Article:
Context Clear evidence from many prospective, population-based studies indicates that patients who develop psychosis in adulthood experienced various cognitive deficits during childhood and adolescence. However, it is unclear whether these deficits become more severe during adolescence.
Objective To assess the influence of cognitive developmental trajectories in adolescence and young adulthood on the risk for psychosis in adulthood.
Design Longitudinal cohort study.
Setting Academic research.
Population-Based Cohorts Four population-based cohorts of adolescent boys and young men born in Sweden in 1953, 1967, 1972, and 1977, totaling 10 717 individuals, and followed up through December 31, 2006.
Exposure Scores on tests of verbal, spatial, and inductive ability at age 13 years and in equivalent tests at army conscription (age 18 years).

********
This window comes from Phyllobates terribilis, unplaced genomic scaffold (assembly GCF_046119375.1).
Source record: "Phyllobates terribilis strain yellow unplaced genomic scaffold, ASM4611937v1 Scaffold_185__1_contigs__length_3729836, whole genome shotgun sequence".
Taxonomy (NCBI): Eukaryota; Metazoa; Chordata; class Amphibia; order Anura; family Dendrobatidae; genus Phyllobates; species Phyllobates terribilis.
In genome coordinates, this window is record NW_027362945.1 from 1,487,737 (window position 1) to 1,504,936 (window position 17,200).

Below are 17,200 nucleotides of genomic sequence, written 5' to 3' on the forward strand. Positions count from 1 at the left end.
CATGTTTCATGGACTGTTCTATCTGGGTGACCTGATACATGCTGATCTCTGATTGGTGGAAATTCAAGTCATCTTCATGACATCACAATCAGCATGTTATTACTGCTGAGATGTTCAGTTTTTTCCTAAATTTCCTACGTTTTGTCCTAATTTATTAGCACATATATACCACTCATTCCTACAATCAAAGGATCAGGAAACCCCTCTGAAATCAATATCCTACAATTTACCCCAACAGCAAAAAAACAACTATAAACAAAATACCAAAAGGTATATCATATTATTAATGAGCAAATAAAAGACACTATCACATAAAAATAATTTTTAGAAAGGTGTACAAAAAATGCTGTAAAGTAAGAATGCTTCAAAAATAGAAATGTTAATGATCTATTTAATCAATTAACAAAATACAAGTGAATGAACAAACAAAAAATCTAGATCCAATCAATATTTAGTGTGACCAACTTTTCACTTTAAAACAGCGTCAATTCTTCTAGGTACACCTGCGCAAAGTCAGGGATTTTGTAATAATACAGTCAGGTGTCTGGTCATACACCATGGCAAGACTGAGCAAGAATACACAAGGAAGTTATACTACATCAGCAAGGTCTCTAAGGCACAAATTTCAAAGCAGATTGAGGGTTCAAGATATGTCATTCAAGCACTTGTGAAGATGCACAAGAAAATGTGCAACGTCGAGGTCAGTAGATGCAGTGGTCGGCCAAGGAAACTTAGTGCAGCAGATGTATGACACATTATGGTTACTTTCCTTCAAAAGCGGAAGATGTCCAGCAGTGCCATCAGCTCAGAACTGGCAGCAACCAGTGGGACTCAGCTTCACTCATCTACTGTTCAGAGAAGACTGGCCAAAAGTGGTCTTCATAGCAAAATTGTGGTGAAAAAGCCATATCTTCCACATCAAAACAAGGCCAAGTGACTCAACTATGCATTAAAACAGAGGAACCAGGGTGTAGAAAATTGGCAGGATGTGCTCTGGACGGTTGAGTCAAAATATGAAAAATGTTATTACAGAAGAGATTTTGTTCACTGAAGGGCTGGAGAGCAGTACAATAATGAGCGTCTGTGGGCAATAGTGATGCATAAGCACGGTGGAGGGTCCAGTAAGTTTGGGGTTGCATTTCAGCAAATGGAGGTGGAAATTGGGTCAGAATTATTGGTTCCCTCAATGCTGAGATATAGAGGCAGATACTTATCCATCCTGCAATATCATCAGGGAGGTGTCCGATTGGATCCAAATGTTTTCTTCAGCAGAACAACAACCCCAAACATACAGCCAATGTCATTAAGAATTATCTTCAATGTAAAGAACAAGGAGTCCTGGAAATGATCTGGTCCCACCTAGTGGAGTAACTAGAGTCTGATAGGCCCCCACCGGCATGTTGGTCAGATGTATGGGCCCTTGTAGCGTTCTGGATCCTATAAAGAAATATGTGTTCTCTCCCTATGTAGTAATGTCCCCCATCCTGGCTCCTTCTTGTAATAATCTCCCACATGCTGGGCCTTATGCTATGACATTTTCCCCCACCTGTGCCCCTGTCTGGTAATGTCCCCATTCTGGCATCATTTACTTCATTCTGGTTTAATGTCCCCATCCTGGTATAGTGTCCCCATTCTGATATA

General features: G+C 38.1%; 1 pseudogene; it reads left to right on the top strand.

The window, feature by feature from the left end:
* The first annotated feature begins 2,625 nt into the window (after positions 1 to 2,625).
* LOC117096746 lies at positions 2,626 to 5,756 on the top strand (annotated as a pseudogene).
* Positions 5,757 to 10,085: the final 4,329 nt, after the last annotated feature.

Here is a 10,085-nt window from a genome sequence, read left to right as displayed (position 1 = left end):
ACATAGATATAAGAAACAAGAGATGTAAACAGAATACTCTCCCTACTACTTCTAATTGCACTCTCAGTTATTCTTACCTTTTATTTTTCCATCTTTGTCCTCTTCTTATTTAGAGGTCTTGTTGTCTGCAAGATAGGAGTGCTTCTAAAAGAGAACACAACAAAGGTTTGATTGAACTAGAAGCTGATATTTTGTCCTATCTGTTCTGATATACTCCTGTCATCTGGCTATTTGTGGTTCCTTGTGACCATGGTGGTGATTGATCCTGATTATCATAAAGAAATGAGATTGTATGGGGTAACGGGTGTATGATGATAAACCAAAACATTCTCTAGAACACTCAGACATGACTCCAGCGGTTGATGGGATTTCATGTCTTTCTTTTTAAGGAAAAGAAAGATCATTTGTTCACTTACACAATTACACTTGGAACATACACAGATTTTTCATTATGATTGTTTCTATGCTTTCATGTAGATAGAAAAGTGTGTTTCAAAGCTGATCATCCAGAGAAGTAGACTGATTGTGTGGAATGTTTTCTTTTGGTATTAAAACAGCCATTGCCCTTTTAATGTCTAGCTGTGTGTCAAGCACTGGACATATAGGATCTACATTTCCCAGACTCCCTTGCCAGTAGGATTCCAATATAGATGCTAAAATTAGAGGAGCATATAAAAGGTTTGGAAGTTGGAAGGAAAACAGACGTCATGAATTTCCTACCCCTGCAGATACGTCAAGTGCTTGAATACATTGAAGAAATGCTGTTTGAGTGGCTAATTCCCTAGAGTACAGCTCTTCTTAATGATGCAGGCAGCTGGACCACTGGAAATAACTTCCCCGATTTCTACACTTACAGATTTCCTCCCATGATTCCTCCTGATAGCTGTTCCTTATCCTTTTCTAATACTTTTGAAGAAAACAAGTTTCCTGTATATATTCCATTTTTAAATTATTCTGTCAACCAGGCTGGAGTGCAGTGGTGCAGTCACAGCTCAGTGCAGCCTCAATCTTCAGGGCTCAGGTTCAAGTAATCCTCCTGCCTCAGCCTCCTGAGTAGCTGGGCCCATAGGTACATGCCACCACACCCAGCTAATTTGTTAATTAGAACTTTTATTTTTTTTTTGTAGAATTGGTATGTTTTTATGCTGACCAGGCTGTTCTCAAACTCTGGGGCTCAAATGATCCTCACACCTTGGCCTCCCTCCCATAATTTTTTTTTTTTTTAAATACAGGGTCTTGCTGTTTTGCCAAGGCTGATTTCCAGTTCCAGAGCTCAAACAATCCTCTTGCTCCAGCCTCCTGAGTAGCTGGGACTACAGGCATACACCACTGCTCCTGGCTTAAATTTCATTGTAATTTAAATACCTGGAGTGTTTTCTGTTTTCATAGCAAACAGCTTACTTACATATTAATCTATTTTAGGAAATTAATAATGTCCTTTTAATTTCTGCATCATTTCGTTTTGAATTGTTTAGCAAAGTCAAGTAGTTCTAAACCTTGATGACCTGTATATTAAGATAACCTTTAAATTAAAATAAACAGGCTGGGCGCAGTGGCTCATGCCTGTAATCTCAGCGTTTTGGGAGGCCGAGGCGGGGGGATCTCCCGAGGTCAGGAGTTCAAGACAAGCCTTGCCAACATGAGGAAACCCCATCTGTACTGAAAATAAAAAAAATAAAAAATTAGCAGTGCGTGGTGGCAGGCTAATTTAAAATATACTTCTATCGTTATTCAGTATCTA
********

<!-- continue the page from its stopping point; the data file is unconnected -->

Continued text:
Main Outcome Measure Hospital admissions for nonaffective or affective psychoses in adulthood.
Results A relative decline (compared with the unaffected population) in verbal ability between ages 13 and 18 years was associated with increased risk for schizophrenia and for other nonaffective and affective psychoses (adjusted hazard ratio for schizophrenia for an increase of 1 SD in verbal ability, 0.59; 95% CI, 0.40-0.88; P = .009). Decline between ages 13 and 18 years was a much stronger predictor of psychosis than the verbal ability score at age 18 years alone. The association remained significant after adjustment for urbanicity, parental educational level, and family history of psychosis and persisted when cases with onset before age 25 years were excluded, indicating that this was not a prodromal effect.
Conclusions A relative decline in cognitive performance in adolescence and young adulthood, particularly in verbal ability, is associated with increased risk for psychosis in adulthood, and a relative decline in verbal ability between ages 13 and 18 years is a stronger predictor of psychosis than verbal ability at age 18 years alone. This suggests an impairment of late neurodevelopment affecting the acquisition of verbal skills in adolescent boys and young men who later develop psychosis.